07 March 2006

<i>No Direction Home</i>

Martin Scorcese wins again with another rockumentary, this one about Bob Dylan. It details Dylan's progression as a "musical expeditionary" from middle-of-nowhere Minnesota to Voice of a Generation (i.e. the early part of his career). It features some great archival footage of lots of folk artists (Dave Van Ronk, Pete Seeger, Liam Clancy) and beat poets (most notably Alan Ginsburg). It prompted me to make a couple of observations about Dylan:

  1. He's a maniac. He constructs his sentences in ways that are just slightly bizarre. It's hard to put your finger on it, but it sounds like he's from another planet. When he was first trying to get a recording contract he made up this ridiculous life-history (at the age of 22) of how he had been raised in New Mexico and travelled all over the place as a child. In reality he never left Duluth, MN until he went to NYC to hang out in Greenwich village to hang out with the aforementioned folk singers, beat poets and assorted weirdos.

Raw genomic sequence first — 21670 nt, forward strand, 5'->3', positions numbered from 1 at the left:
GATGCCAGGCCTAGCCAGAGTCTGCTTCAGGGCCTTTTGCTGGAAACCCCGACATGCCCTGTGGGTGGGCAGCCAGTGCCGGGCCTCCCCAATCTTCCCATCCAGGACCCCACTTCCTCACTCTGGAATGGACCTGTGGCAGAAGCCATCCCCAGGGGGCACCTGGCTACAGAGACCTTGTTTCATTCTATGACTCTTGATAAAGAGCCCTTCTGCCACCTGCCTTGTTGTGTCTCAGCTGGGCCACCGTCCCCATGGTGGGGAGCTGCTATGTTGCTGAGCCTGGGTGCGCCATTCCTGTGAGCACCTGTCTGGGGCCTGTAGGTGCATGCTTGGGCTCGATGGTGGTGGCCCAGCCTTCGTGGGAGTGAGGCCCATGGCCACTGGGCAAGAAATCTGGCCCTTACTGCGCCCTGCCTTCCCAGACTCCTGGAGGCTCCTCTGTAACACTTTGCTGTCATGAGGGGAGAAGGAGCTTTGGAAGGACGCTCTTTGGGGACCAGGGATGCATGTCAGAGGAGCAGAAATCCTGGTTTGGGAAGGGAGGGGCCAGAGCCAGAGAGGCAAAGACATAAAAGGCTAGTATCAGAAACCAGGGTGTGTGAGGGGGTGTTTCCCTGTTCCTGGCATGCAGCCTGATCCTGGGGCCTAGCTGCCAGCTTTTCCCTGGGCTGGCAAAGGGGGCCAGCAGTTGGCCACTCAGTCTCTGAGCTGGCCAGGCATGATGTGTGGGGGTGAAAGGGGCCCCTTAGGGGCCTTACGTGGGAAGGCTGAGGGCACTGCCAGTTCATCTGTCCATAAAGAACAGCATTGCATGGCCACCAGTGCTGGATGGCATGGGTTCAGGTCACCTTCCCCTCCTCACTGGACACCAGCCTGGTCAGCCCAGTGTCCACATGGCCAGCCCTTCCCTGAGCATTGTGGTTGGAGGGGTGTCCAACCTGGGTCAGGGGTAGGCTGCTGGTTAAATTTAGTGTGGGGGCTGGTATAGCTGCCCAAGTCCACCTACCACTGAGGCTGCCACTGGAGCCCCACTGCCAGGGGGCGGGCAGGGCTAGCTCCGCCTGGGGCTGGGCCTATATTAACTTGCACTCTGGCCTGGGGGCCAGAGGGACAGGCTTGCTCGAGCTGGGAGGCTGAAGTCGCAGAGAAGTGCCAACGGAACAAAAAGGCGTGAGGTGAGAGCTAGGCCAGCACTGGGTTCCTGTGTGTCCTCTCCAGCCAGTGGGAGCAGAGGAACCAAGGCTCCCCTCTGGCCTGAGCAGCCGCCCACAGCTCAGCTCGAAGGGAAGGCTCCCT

2. Watching his early live performances he doesn't do much trickiness with his guitar. He basically just has some back-and-forth strumming. The more ornate arrangements from the middle and late portions of his career seem to be actually played by backing bands etc.

Anyway, the film is a must-see for any Dylan fan and otherwise pretty boring.

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